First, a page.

Planning for Success: Classroom Celebrations

A reader recently asked about including children with challenging behaviors in year-end celebrations. Should children with persistent behavior issues be allowed to participate in this type of celebration? The short answer is “yes.”

Still, if you have a student with persistent behavior problems in your class, it may feel risky to hold a classroom or schoolwide learning celebration. Here are some suggestions to help you plan and structure successful end-of-year celebrations for groups that include students with challenging behaviors.

  1. Focus on each child naming something that he or she accomplished this year in school.
    The goal is to reflect on and celebrate growth—each child’s unique journey. Some children will need your help with this. Children with challenging behaviors may have a hard time identifying areas of strength on their own. Try generating ideas by starting with a class brainstorming session focused on what the whole class learned this year. Then, have students work individually on choosing a personal accomplishment. Help those who are stuck by asking open-ended questions and sharing positive observations that help the child see herself as a learner and a part of the community. Have some examples ready to share!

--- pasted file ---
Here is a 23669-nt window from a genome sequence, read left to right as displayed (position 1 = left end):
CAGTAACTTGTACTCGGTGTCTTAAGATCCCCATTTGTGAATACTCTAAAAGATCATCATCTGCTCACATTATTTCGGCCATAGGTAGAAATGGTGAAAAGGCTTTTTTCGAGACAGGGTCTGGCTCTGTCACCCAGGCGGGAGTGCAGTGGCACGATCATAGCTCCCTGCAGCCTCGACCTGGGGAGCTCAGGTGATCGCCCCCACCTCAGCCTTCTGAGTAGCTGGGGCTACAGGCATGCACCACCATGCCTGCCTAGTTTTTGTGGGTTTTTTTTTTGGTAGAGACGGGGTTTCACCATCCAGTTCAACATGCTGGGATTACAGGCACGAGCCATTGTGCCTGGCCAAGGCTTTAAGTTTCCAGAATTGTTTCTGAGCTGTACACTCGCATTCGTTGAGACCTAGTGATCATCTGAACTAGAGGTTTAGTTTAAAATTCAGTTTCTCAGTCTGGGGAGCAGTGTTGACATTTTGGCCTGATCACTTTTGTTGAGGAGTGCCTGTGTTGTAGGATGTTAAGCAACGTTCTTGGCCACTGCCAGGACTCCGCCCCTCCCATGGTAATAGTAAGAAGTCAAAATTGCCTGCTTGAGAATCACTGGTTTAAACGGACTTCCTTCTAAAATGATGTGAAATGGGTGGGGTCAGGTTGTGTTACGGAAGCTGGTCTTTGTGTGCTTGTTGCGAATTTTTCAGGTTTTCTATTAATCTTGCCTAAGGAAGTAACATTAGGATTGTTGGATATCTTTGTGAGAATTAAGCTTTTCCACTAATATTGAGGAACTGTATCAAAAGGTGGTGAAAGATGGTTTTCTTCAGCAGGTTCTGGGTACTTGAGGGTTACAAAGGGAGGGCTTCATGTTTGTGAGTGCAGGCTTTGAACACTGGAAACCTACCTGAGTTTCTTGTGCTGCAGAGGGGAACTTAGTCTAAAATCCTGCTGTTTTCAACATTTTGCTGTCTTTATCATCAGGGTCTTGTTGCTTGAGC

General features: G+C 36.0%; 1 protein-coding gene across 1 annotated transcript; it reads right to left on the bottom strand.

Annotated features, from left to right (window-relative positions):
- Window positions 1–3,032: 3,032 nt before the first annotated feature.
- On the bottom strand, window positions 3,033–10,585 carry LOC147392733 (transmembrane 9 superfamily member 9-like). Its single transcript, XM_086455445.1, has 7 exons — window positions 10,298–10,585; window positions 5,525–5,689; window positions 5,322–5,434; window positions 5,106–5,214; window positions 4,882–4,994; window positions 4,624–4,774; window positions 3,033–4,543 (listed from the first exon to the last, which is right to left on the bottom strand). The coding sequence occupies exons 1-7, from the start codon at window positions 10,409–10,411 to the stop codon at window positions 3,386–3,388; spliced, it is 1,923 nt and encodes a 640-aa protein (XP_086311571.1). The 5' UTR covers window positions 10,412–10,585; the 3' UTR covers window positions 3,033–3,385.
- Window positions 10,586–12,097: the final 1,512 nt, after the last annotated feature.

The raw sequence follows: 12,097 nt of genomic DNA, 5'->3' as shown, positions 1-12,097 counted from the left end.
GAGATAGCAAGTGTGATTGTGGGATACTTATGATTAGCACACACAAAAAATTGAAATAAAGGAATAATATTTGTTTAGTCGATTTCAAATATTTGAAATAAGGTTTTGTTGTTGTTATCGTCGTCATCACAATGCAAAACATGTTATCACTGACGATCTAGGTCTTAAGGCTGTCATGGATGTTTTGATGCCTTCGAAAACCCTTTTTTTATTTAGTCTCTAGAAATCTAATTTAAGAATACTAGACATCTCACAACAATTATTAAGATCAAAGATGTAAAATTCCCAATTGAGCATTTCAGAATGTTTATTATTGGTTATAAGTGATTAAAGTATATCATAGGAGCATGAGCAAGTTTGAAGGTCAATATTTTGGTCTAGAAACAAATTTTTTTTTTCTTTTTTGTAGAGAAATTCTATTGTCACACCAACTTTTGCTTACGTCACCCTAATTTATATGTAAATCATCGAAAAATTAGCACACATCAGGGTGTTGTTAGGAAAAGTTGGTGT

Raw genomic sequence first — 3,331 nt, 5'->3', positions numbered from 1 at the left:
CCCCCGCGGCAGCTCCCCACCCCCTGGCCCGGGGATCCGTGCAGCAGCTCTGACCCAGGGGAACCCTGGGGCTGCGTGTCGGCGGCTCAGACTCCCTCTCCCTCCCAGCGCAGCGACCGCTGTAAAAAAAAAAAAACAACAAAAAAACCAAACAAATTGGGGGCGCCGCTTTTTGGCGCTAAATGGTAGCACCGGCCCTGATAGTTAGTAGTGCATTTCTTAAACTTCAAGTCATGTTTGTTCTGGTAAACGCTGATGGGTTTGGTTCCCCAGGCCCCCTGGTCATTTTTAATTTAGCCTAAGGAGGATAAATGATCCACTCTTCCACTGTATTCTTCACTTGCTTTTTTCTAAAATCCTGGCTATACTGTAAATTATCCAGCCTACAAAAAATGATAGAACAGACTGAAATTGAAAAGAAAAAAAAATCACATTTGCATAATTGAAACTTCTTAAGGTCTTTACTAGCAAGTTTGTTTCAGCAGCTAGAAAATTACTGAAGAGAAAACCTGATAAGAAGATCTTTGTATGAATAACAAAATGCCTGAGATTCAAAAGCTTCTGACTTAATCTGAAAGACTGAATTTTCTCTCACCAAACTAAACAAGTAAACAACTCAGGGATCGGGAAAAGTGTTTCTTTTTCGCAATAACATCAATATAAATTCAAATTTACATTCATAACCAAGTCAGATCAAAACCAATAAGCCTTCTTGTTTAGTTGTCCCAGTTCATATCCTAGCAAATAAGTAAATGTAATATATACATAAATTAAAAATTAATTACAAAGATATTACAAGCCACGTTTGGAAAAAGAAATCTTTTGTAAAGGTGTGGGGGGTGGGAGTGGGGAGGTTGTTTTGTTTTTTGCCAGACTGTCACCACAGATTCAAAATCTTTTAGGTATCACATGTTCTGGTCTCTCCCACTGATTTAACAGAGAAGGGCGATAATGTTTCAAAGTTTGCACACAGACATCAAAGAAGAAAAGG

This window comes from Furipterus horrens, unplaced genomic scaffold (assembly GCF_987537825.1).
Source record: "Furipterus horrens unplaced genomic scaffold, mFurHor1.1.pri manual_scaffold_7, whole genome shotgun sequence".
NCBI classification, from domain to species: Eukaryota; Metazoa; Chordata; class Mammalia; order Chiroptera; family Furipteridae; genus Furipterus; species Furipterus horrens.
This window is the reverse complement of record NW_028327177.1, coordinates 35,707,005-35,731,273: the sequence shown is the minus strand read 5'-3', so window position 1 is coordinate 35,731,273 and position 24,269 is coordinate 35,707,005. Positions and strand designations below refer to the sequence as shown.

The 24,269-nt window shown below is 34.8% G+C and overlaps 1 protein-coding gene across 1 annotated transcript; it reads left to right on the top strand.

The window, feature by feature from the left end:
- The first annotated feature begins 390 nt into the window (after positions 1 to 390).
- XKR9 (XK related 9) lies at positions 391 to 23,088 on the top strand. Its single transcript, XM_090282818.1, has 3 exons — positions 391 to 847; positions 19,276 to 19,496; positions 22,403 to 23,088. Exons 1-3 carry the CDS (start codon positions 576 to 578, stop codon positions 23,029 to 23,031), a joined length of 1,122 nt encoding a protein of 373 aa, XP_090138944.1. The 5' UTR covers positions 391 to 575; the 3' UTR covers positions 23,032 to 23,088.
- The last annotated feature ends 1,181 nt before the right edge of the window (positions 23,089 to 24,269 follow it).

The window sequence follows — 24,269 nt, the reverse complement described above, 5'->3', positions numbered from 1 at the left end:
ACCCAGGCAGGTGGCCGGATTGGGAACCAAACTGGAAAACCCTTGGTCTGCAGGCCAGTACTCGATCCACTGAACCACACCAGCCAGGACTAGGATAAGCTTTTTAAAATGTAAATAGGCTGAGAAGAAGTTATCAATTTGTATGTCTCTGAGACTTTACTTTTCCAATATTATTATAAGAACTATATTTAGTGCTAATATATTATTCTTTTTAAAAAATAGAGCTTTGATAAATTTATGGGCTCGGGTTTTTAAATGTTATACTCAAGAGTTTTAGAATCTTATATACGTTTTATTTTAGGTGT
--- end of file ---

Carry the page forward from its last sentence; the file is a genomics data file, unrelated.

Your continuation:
2. Teach and practice expected behaviors before the celebration.
    As a first step, think about the skills children will need to participate successfully in the event. Then create opportunities to practice those skills in formal and informal ways. For instance, you might have the class do a “looks like/sounds like/feels like” activity to articulate and identify appropriate behaviors for the event.

    Use Interactive Modeling to teach and practice any skills that are new or that you think the whole class could use a refresher on. Then, follow up with more individualized practice for children who need it—but make sure this happens in a non-punitive and non-threatening environment.

  3. Be sure to reinforce positive behaviors.
    In The Power of Our Words, Paula Denton reminds us of the importance of noticing and naming positive behaviors for children. For children who are frequently noticed for misbehavior, this positive noticing is even more important.
  4. Ask other adults to come to your classroom during the learning celebration.
    Another teacher or an administrator can help with logistics, freeing you to focus on children who may need more individual support.
  5. Remember how much your example influences how children view their peers or themselves.
    You set the tone when you communicate with each of your students in a caring and respectful way.

Babs Freeman-Loftis is a Responsive Classroom consultant and coauthor of Responsive School Discipline. She was assistant head of the lower school at the University School of Nashville for nine years.

Tags: Celebrations and Holidays